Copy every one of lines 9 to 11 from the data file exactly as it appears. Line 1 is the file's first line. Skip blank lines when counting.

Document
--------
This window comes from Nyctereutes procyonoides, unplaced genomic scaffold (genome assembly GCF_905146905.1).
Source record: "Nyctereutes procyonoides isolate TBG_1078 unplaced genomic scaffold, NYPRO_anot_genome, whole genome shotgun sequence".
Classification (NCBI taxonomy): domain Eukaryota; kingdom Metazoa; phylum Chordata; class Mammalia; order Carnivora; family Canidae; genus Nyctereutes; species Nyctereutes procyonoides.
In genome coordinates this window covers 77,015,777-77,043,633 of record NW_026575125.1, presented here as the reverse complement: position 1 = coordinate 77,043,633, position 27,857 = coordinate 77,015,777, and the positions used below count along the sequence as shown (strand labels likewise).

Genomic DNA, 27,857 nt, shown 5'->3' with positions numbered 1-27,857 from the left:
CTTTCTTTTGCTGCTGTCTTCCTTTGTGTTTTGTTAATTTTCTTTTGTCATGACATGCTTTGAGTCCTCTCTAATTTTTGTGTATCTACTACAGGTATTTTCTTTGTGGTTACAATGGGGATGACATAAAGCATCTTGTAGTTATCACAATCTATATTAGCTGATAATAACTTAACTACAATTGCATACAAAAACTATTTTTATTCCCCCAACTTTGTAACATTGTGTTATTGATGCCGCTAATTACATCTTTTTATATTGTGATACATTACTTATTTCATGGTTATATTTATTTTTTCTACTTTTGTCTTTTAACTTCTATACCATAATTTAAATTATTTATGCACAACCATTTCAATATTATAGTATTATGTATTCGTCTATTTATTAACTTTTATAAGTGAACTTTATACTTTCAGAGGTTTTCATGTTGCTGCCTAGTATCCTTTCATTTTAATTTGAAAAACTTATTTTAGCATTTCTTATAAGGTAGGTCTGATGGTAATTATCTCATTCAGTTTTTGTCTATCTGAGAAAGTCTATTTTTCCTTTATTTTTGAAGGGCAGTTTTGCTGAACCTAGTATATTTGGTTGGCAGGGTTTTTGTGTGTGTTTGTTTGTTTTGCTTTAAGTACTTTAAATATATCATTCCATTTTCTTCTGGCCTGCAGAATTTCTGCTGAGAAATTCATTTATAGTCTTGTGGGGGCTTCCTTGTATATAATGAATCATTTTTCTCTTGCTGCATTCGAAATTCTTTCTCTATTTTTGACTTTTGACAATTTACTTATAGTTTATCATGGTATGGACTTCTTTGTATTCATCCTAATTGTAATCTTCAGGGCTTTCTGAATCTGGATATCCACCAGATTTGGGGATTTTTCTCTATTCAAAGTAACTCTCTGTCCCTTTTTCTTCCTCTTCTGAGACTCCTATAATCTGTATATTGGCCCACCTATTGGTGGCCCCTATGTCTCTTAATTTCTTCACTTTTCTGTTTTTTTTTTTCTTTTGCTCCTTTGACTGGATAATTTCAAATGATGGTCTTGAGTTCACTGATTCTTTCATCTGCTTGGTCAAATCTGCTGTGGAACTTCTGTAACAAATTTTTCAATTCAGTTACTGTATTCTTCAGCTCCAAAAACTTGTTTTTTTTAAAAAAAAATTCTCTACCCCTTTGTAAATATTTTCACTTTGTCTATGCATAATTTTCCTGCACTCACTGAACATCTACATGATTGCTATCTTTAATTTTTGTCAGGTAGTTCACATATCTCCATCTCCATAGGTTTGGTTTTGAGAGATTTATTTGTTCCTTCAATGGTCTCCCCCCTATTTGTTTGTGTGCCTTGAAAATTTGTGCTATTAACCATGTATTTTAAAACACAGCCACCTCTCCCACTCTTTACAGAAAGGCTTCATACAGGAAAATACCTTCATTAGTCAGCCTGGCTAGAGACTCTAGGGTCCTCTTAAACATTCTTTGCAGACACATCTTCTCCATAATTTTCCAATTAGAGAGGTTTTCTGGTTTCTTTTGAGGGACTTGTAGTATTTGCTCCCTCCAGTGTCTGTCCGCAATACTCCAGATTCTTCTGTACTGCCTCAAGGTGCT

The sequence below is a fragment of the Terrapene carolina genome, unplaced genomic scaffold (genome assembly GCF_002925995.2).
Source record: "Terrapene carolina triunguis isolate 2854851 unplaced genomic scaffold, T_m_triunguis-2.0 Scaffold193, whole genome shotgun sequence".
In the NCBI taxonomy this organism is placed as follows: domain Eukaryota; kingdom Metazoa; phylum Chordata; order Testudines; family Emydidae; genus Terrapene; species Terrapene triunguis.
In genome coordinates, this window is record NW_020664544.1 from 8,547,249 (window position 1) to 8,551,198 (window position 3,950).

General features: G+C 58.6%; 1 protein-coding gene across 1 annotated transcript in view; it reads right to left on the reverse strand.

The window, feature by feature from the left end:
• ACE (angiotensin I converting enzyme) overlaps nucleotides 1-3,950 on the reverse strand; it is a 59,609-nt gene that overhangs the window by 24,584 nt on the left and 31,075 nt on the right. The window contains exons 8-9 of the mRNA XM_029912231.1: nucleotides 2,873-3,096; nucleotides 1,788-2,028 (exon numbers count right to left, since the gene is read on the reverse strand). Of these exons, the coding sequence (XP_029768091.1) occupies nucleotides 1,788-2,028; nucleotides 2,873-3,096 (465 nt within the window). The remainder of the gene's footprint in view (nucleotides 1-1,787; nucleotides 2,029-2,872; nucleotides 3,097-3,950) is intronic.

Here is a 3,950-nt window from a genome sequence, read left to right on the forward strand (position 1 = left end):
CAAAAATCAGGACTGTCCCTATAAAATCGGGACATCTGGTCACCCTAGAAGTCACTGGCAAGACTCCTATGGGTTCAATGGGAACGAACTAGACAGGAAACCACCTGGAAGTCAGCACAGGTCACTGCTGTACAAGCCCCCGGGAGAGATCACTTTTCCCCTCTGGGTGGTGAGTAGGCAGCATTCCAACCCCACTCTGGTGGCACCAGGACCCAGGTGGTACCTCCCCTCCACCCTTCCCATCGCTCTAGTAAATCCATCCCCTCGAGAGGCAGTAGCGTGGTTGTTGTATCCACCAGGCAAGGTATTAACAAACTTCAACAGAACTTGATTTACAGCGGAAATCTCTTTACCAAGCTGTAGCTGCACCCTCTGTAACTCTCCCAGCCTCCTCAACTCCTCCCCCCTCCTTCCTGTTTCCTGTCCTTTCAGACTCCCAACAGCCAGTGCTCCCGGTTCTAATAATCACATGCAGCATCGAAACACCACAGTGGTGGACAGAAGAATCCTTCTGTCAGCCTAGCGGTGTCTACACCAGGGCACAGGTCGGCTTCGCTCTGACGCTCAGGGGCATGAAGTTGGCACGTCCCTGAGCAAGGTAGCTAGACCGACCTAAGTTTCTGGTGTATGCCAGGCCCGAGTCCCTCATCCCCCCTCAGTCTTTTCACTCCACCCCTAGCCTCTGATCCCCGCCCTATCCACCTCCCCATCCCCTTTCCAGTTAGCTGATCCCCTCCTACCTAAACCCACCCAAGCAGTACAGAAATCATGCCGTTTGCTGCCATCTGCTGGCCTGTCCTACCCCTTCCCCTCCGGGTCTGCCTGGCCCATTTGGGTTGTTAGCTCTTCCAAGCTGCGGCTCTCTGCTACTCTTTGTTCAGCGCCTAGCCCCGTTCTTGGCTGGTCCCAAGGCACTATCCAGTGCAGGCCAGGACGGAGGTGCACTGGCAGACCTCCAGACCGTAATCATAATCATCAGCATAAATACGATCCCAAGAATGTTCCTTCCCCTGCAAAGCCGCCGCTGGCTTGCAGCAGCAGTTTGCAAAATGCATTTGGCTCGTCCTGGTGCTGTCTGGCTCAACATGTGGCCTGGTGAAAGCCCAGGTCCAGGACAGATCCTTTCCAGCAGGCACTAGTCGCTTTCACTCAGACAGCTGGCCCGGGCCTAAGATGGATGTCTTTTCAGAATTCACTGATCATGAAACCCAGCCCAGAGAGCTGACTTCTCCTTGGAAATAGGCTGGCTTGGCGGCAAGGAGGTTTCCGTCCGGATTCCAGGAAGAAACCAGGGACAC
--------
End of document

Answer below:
In the NCBI taxonomy this organism is placed as follows: domain Eukaryota; kingdom Metazoa; phylum Chordata; order Testudines; family Emydidae; genus Terrapene; species Terrapene triunguis.
In genome coordinates, this window is record NW_020664544.1 from 8,547,249 (window position 1) to 8,551,198 (window position 3,950).

General features: G+C 58.6%; 1 protein-coding gene across 1 annotated transcript in view; it reads right to left on the reverse strand.